I was just thinking about dispensationalism—I’m sure you ‘just’ do the same all the time ;-)—it is in my life blood, as I have shared multiple times before. It is interesting, maybe you haven’t made this connection before, dispensationalism is necessarily a product of a Christian Fundamentalist doctrine of Scripture, and in particular, a staunch and idiosyncratic adherence to verbal plenary inspiration, and thus then, the inerrancy of Scripture. What’s at the bottom of what Charles Ryrie has called the sine qua non of Dispensationalism—i.e. adherence to a wooden literalistic form of interpreting Scripture—is that whatever God has said in the any part of Scripture, must occur with positivistic emperical fulfillment, or God has lied. And so when God promises in Jeremiah 31 that the nation of Israel will always be His covenant nation, then it is impossible to read this sensu plenior through a fuller meaning in light of its literal fulfillment in Jesus Christ, and in the way the New Testament authors interpret New Covenant language in that light. So Israel must be the focal point of prophetic history, and as most classic Dispensationalists maintain, there are multiple prophecies yet to be fulfilled; even though, it would appear that the New Testament believes the substance of those have already been fulfilled quite literally in Christ.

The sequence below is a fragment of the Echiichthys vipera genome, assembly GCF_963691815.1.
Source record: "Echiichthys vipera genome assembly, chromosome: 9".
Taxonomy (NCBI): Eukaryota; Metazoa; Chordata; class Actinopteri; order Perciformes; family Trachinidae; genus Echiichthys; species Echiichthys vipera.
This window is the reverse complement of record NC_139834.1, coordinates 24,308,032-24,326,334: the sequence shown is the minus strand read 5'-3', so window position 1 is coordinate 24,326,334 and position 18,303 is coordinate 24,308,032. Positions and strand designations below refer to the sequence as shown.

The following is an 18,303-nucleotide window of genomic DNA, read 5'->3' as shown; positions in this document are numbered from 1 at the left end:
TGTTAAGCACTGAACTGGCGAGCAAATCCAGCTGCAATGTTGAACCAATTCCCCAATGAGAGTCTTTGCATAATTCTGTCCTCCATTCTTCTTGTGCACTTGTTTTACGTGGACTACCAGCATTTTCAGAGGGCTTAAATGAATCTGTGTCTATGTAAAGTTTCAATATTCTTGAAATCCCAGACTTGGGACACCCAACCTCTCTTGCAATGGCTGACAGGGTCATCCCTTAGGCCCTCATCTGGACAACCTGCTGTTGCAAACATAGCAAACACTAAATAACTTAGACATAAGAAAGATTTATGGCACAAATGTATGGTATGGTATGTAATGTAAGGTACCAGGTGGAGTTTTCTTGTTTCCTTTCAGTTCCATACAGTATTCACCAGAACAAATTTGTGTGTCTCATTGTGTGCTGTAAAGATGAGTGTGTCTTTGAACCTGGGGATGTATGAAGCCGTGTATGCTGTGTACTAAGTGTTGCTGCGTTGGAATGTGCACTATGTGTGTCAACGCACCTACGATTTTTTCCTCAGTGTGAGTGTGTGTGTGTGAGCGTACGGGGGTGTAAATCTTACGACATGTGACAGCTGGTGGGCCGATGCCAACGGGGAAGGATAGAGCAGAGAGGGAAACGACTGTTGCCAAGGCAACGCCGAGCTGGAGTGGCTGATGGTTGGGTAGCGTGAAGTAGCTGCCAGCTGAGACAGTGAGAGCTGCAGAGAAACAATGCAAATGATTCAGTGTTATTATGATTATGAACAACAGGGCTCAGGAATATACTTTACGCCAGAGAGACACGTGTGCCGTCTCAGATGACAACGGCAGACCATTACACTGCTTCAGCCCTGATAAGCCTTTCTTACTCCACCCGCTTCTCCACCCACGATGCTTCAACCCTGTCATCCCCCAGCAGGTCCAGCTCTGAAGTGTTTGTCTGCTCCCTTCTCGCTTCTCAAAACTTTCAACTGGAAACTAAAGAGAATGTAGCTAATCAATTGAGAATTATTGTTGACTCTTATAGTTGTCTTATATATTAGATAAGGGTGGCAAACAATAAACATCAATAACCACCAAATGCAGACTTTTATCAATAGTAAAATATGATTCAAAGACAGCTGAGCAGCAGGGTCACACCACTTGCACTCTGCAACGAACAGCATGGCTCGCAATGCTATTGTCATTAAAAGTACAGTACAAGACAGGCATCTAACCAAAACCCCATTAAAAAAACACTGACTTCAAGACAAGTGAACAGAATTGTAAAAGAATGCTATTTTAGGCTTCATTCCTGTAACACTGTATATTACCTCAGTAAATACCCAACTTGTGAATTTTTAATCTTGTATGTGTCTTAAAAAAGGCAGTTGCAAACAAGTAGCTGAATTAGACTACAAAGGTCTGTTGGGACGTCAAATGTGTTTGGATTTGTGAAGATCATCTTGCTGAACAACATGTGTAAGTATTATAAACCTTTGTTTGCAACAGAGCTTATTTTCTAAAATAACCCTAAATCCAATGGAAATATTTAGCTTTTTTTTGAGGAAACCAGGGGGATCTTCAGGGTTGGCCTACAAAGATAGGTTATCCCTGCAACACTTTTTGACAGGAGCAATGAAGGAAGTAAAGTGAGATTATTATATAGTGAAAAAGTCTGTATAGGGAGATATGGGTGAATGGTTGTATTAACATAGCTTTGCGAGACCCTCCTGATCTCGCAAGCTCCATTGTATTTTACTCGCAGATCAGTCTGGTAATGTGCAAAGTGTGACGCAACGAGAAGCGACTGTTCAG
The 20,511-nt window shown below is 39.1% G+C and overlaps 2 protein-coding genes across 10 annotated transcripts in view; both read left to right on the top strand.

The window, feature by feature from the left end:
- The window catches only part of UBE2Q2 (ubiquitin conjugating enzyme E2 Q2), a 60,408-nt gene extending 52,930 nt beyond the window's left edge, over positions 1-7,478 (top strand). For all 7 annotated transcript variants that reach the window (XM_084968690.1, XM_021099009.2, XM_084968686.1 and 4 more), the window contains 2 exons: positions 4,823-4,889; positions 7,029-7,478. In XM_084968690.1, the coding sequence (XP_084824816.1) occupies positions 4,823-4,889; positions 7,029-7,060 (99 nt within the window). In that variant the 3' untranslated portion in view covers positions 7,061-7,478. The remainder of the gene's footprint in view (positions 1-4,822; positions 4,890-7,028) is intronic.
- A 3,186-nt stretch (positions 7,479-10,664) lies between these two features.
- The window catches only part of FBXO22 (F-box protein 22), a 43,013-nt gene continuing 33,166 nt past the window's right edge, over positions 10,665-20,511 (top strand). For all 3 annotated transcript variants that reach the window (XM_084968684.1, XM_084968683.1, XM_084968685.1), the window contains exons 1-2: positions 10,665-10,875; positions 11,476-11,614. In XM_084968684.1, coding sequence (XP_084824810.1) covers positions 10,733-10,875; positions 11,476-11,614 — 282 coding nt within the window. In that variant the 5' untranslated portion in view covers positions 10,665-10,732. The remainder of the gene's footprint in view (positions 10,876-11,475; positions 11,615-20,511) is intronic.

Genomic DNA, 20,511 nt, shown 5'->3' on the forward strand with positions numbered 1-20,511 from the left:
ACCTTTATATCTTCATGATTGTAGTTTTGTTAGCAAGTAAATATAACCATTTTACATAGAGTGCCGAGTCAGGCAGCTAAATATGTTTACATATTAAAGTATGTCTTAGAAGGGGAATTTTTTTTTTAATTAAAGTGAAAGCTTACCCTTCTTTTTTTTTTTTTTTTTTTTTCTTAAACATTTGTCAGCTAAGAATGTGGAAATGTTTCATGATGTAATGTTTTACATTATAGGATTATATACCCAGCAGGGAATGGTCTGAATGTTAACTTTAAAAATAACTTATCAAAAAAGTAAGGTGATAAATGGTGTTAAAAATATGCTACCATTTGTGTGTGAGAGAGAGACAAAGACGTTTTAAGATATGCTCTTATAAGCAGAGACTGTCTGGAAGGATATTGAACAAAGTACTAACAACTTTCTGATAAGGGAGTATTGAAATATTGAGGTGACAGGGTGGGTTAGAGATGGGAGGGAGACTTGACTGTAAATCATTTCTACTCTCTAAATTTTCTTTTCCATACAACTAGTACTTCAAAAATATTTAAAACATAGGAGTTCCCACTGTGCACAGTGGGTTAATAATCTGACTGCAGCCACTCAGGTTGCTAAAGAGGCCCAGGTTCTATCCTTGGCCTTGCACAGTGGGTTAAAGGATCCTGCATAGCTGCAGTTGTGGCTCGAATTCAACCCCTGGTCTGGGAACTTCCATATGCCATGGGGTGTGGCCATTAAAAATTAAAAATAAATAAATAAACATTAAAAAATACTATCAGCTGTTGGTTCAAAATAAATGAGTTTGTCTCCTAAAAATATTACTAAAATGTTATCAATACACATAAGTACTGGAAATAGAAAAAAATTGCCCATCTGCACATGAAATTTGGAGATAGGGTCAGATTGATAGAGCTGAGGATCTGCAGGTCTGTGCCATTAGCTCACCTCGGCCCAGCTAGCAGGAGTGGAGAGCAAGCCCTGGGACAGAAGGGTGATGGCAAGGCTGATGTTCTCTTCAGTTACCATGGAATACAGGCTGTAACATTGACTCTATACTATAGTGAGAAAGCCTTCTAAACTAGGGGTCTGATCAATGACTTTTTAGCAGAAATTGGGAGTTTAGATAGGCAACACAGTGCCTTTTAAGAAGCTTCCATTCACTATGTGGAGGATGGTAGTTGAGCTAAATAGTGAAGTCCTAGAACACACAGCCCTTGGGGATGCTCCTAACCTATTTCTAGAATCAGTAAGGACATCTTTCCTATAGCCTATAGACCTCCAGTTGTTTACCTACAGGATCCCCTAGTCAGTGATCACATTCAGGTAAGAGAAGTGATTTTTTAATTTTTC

In short: What’s at stake for Dispensationalists is the belief in the integrity and Sovereignty of God. If one jot or tittle of an OT prophecy is not fulfilled wooden-literally in the nation of Israel; then God is a liar, the Bible is errant, and we are of most people most to be pitied. Maybe this will give you better insight into what’s at stake for the Dispensationalist hermeneutic; a doctrine of Scripture, and more importantly, a doctrine of God.